Lenore Taylor asks five pertinent questions about the LNPs Direct Action Policy (DAP) in a recent Guardian article, stating:
“Malcolm Turnbull raised a very good question about Tony Abbott’s climate change policy on the ABC’s Q&A on Monday night when he said the Direct Action policy wasn’t a long-term one. We’ve asked four more questions of our own…”
Malcolm did raise a good question. And it seems Malcolm has set people talking. All good-natured and innocent I’m sure…
In addition to Turnbull’s public musing about the DAP, The Age reports the return of Kevin Rudd has now firmly placed the spot light on Abbott and his lack of credible policy alternatives.
Long-time Liberal Party scholar Judith Brett, of La Trobe University, says the return of Rudd, who is already well-known to voters, has actually increased the scrutiny of the alternative prime minister.
”Mr Abbott can’t just rely on falling into office, which is what was going on before, and so he’s going to have to start developing and putting forward some policies, which he doesn’t seem very keen to do,” she said.
Brett said Abbott’s refusal to debate Rudd on the very things he had made such articles of faith against Julia Gillard was ”instructive” to voters.
She says the difficulty for Gillard was she never had a full grip on the public agenda because whenever she attempted to seize the initiative, Abbott was able to say ”Yes but what about the boats? What about the carbon tax? What about the surplus?”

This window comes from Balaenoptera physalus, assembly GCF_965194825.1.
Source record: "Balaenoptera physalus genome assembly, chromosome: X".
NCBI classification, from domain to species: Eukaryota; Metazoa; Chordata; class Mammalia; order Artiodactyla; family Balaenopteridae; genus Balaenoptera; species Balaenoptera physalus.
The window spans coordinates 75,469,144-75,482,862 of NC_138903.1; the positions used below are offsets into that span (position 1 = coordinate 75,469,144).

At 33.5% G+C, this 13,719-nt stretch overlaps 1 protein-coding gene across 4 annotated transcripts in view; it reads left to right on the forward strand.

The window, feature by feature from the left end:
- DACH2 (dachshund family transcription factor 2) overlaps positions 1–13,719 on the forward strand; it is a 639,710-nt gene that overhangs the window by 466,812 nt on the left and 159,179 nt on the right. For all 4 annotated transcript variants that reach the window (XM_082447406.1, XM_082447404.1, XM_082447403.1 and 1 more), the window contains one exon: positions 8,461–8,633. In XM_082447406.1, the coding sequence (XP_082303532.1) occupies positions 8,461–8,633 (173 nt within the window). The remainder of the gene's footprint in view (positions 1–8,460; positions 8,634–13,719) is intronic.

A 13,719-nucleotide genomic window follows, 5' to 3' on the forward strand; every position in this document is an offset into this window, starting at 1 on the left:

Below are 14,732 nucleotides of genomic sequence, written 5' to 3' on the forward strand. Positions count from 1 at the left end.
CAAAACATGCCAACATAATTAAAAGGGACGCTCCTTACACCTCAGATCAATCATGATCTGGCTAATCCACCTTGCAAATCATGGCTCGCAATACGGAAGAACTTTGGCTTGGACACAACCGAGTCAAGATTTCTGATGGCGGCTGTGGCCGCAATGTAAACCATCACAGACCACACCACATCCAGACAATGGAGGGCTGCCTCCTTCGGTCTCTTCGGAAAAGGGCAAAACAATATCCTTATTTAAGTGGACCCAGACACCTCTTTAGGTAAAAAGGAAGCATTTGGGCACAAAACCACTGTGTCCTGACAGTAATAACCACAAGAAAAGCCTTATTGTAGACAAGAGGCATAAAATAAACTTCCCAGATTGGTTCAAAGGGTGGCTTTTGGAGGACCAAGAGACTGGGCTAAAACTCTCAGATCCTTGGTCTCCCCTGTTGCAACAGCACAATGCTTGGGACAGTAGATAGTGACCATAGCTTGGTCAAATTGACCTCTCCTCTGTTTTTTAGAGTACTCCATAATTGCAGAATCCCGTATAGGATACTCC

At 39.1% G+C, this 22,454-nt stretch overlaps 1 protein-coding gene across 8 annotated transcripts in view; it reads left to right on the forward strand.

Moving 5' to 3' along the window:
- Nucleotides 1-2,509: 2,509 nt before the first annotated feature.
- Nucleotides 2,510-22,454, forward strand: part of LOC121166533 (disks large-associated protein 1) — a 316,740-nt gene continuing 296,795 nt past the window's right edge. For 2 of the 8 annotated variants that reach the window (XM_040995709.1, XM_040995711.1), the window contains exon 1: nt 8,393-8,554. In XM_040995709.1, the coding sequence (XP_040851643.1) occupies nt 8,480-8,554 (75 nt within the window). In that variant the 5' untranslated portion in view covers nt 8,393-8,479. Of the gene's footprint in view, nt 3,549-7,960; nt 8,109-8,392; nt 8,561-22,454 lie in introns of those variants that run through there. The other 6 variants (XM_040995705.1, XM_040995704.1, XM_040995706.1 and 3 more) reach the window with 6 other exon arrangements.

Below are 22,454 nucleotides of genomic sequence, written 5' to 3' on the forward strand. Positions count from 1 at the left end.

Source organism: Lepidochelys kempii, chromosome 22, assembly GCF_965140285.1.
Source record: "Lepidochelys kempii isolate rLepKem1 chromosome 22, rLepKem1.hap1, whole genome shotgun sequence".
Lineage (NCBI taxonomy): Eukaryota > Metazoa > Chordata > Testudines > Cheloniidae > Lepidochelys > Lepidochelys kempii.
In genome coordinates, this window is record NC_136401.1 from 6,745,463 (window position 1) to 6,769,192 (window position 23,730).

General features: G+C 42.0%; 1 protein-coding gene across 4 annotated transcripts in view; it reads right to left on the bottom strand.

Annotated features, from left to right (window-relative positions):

Rudd has turned that on its head with his offer to facilitate televised debates on those issues. ”I think it’s actually quite damaging for Abbott … he’s trying to do his normal thing of controlling the agenda by saying ‘oh no, we’re not having a debate until you call an election, my sense is that that is not playing very well because it actually looks like he’s squibbing it.”
There is a great deal of nervousness in the LNP at present.
And for good reason.
How soon before a leadership crisis engulfs the Liberals?
Things are getting interesting – recall Abbott won the leadership ballot by a single ballot to assume the mantle of Opposition Leader.
However Abbott remains a viable Opposition Leader only as long as he can lead the Liberal’s in the polls. His authority stems from that.
The ebbing away of the LNPs once dominant lead in the polls, and the collapse in public support for Abbott as an alternative Prime Minister, will likewise undermine his authority.
Abbott’s authority and ability to impose discipline on the LNP rests upon shaky foundations: the poll figures.
What are seeing are the first cracks in that once impressive discipline the LNP exhibited. Politics is brutal and bloody on both sides, despite each party calling the other a nest of vipers.
How the worm turns.
The relentless focus on Gillard and her standing in the polls by Abbott, the Liberals and News Limited is now a problem Abbott faces.
Like K_Rudd, Turnbull is an ambitious and capable politician.
And like K_Rudd he has been biding his time.
The question is: what will Turnbull do?